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Tuesday, June 15, 2010
MTV Claims Not All Oasis Hits Created Equal - Huh?
Oasis' Time Flies Proves Not All Hits Are Created Equal
On Tuesday (June 15), the most definitive set of hits from now-defunct English stadium-fillers Oasis hits stores. The two-disc Time Flies ... 1994-2009 brings together 27 tracks, all of which could theoretically be referred to as "hits." If there's anything that this particular compilation drives home, it's that Oasis were one of the most bipolar acts in recent rock history. They seemed to either be creating era-defining epics or sub-filler terribleness, with scarcely a point in between. Truly in the world of Oasis, not all hits are created equal.
That's why we've taken those 27 tracks, ranked them and broken them up into tiers, so when you pick up your copy of Time Flies, you know exactly which songs to keep and which songs to trash.
"Some Might Say"
"Don't Look Back in Anger"
For all of their bluster, Noel and Liam Gallagher occasionally lived up to the hype they often created for themselves. These five tracks absolutely belong on the list of the greatest rock songs ever to come out of the United Kingdom. Note that all of these come from the band's first two albums (1994's Definitely Maybe and 1995's (What's the Story) Morning Glory?), and "Don't Look Back in Anger" is ranked lowest because, although most of their best songs cribbed from the Beatles (among other sources), it borrows a bit too heavily from John Lennon's "Imagine."
"Roll With It"
"Cigarettes and Alcohol"
"Go Let It Out"
These five tunes aren't as legendary as "Supersonic" or "Wonderwall," but they are most certainly among the group's best songs and can proudly stand next to the legends with their metaphorical heads held high. This time, the majority of the songs come from the first two albums, though the lead single from 2000's Standing on the Shoulders of Giants makes a strong play to be considered among the greats.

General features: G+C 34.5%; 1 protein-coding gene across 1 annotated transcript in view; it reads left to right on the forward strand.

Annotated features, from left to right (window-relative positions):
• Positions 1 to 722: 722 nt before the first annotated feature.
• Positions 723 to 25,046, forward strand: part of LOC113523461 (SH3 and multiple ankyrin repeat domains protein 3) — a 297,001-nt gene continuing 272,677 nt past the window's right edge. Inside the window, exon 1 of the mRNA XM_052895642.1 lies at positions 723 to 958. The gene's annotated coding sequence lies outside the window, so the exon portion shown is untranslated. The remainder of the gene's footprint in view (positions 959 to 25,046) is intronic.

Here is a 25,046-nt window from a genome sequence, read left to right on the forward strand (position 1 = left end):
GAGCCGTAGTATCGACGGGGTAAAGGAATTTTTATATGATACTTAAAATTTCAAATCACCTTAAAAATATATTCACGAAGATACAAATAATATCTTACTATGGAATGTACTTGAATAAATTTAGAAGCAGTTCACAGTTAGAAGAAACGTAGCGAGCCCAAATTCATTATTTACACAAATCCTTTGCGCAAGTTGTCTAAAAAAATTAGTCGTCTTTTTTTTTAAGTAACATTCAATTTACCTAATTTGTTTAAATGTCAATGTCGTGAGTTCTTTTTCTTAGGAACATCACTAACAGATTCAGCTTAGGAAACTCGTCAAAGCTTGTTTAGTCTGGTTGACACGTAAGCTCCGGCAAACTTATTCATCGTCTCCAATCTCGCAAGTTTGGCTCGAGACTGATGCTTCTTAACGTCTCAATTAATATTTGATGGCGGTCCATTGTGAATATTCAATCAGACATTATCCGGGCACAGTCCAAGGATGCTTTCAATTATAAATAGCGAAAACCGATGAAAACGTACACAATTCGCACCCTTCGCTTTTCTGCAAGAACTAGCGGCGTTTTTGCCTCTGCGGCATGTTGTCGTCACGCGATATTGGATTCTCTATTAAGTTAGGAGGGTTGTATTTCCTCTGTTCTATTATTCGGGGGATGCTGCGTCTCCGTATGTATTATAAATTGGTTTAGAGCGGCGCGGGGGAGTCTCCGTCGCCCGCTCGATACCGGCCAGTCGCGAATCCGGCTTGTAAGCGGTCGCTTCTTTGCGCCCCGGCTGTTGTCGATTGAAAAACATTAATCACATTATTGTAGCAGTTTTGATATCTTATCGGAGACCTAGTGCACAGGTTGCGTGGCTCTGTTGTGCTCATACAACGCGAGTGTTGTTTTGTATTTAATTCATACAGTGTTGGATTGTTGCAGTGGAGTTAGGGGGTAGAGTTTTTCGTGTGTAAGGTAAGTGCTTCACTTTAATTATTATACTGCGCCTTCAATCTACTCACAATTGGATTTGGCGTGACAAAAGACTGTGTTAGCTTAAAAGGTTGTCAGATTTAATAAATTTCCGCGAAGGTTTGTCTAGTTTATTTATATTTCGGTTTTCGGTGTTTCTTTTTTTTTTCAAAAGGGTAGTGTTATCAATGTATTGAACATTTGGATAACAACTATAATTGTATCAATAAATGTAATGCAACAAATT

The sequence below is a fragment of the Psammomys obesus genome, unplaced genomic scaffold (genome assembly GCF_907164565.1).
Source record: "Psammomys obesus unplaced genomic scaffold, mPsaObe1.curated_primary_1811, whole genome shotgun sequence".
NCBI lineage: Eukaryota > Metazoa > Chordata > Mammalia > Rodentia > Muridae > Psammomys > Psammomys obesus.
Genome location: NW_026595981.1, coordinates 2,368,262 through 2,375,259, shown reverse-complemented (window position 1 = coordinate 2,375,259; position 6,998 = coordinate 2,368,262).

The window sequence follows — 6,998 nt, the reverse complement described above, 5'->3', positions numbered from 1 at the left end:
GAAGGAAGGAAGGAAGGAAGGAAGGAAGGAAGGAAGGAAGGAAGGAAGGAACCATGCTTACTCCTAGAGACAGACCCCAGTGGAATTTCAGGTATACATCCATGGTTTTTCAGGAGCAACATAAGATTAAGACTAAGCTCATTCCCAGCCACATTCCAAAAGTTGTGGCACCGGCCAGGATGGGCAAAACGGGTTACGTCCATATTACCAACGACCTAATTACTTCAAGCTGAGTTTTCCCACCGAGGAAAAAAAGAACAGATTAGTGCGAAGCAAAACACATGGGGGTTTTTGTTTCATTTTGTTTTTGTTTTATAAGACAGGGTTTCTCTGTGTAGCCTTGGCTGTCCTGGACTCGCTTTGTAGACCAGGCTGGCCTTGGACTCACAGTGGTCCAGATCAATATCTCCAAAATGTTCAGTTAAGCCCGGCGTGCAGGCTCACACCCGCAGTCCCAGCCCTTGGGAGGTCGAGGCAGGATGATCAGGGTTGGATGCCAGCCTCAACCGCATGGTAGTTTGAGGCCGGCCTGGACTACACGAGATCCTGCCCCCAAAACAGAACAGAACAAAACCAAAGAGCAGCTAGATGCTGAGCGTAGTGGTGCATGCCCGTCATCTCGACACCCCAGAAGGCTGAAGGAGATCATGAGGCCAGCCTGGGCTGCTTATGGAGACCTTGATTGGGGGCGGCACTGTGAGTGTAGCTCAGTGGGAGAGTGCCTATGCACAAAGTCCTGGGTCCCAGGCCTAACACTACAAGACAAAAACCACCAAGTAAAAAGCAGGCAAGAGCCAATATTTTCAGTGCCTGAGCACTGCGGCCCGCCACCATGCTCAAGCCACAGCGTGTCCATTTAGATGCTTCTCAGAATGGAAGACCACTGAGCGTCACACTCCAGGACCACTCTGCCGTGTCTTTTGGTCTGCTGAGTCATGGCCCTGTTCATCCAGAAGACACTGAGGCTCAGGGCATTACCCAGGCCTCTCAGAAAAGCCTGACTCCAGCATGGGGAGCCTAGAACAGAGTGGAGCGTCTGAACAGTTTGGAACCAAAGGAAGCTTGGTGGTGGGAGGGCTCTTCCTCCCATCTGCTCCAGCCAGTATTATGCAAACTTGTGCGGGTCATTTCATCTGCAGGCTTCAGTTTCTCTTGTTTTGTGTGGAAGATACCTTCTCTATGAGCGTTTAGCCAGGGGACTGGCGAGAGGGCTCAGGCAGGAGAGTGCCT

"Stand By Me"
"D'You Know What I Mean?"
"Little By Little"
The third tier songs are all strong songs with at least one key flaw in each: "Stand By Me" is lovely but over-produced (as is most of 1997's Be Here Now, the album it comes from); "D'You Know What I Mean?" is a tough-sounding track that gets a bit too noisy at the end; "Lyla" is the band's best impression of a Kinks tune undone only by its repetitiveness; "Champagne Supernova" is a nice little psychedelic tune that unfortunately overstays its welcome by about four minutes; and "Little by Little" is nice but so anonymous that it blends in with a lot of the band's latter-day singles. Nobody minds when these songs pop up during live sets, but there can't be very many people who go to see Oasis play specifically for these tracks.
"All Around the World"
"Stop Crying Your Heart Out"
"Let There Be Love"
"Who Feels Love?"
"The Shock of the Lightning"
The fourth tier is full of songs that can be considered generally inoffensive. These are the sort of songs that you don't skip when you're listening to their respective albums, but only because the deep cuts aren't nearly as good.
"The Hindu Times"
"Lord Don't Slow Me Down"
"The Importance of Being Idle"
"She Is Love"
"I'm Outta Time"
Most of these tunes are from late period Oasis, a period that saw the band cycle through group members and chase its tail in an effort to stay afloat. If you're a casual fan, there's a good chance you've never heard these tunes, and while none of them are truly terrible, they definitely could have been left off of Time Flies.
"Rock 'n' Roll Star"
"Force of Nature"
"Where Did It All Go Wrong?"
"Part of the Queue"
These are all the top-shelf Oasis songs not included on Time Flies. Not all of them were singles, but there seems to be no excuse to ignore "Rock 'n' Roll Star." Also, "Talk Tonight" was a b-side to "Wonderwall" and was included on the 1998 compilation The Masterplan — itself a stunning album even though it's made up entirely of (theoretically) throwaways.
via L4e / source: mtv newsroom
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